Not only has the detached nature of debt collection originated by the MHLIC persisted, but the brute use of legal action has as well. (23) In a national survey from 2017, the Consumer Financial Protection Bureau (CFPB) found that one in seven consumers who had been contacted about a debt for collection were sued. (24) State courts across the country have also experienced a drastic increase in cases filed by collection attorneys. (25) In 2004 civil suits in state courts were roughly evenly split between debt collectors, financial service companies, and other private plaintiffs, but more recently, debt collectors have clearly taken center stage. (26) By 2020, debt collection suits accounted for a staggering 63 percent of civil suits in state courts. (27) Moreover, in these cases, debt collectors often obtain default judgments without presenting sufficient evidence that the debt exists or that the consumer-defendant is the one who owes the debt. (28) The prevalence of default judgments suggests that today's debt collectors, like their MHLIC predecessors, are turning to the courts for quick and cheap collection. (29)

Although the United States' regulatory framework for debt collection started to take shape more than forty years ago with the enactment of the Federal Debt Collection Practices Act (FDCPA), the US framework as it currently exists has a significant accountability gap for many actors in the debt collection industry and their use, or rather misuse, of the judicial process. The FDCPA suffers from an overly restrictive definition of what it means to be a debt collector, thus allowing debt buyers, who are newcomers to the industry, to escape legal action by consumers adversely impacted by their abusive debt collection practices. Conversely, when these non-traditional debt collectors turn to the courts to collect payments from consumers, the only limitation on their legal action is a venue requirement. Between the FDCPA's limited scope and sparse guardrails on judicial enforcement as a debt collection tool, consumers--especially poor consumers and consumers of color--are left with little legal remedy or defense.

Fortunately, debt and debt collection are not unique to the United States, and countries across the world take different approaches to preventing abusive debt collection. While consumers like Ronnisha and Robert were dealing with the consequences of debt collectors acting outside the scope of regulation in the United States, across the Atlantic, the United Kingdom's Financial Conduct Authority (FCA) sent a letter to debt buyers, debt collectors, and debt administrators alike warning them that the FCA intended to hold them all to the same standard. (30) The FCA stated that it expected debt buyers to seek to mitigate harm to vulnerable consumers as much as possible, just like other debt collectors in the United Kingdom. (31) Citing to the law governing all debt collection firms, the FCA expected debt buying firms to "consider how fair it is to pursue litigation [against consumers] without fully exploring other more proportionate options." (32)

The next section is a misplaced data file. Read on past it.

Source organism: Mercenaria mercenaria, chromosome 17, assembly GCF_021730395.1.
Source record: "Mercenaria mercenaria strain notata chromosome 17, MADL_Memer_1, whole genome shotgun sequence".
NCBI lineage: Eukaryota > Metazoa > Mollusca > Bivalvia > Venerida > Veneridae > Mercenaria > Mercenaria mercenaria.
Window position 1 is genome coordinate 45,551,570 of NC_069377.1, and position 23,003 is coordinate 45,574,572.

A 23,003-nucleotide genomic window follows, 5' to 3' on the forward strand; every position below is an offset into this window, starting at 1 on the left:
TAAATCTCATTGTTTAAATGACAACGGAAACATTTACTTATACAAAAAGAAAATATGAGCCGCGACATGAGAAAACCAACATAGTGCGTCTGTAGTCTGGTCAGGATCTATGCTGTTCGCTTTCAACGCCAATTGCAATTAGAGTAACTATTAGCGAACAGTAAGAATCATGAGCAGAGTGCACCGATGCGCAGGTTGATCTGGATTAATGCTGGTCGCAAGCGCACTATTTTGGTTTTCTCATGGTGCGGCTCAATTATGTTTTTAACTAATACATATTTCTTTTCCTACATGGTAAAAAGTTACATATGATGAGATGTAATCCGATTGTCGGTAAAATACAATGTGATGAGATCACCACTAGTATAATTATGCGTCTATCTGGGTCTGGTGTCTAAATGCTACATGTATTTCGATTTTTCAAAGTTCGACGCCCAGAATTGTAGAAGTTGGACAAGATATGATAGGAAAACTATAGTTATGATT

Concerned with the future of debt collection in the United States and the protection of consumers, this Note conducts a comparative analysis of the regulatory frameworks for debt collection in the United States and the United Kingdom. Focusing on how each country defines "debt collector" and the extent to which judicial enforcement by debt collectors is restricted, this Note seeks to understand how the gaps allowing for abusive debt collection in the United States might be closed. There are important similarities and differences that make this comparison particularly instructive. Both countries have a fairly established framework for regulating debt collection, and the framework in both countries was instituted with a lean towards consumer protection. Additionally, and perhaps most importantly, the regulations in each country and the methods of enforcement differ in ways that are relevant to the loopholes in the United States framework. For example, while the United States combines a private right of action with a narrow definition of "debt collector," the United Kingdom trades a private right of action for an expansive take on what it means to be a debt collector.

Part II of this Note provides background information on the regulatory framework for debt collection and important developments in the framework over time in each country. Part III conducts a comparative analysis of each framework and discusses policy implications. Part IV proposes: (1) redefining "debt collector" under the FDCPA...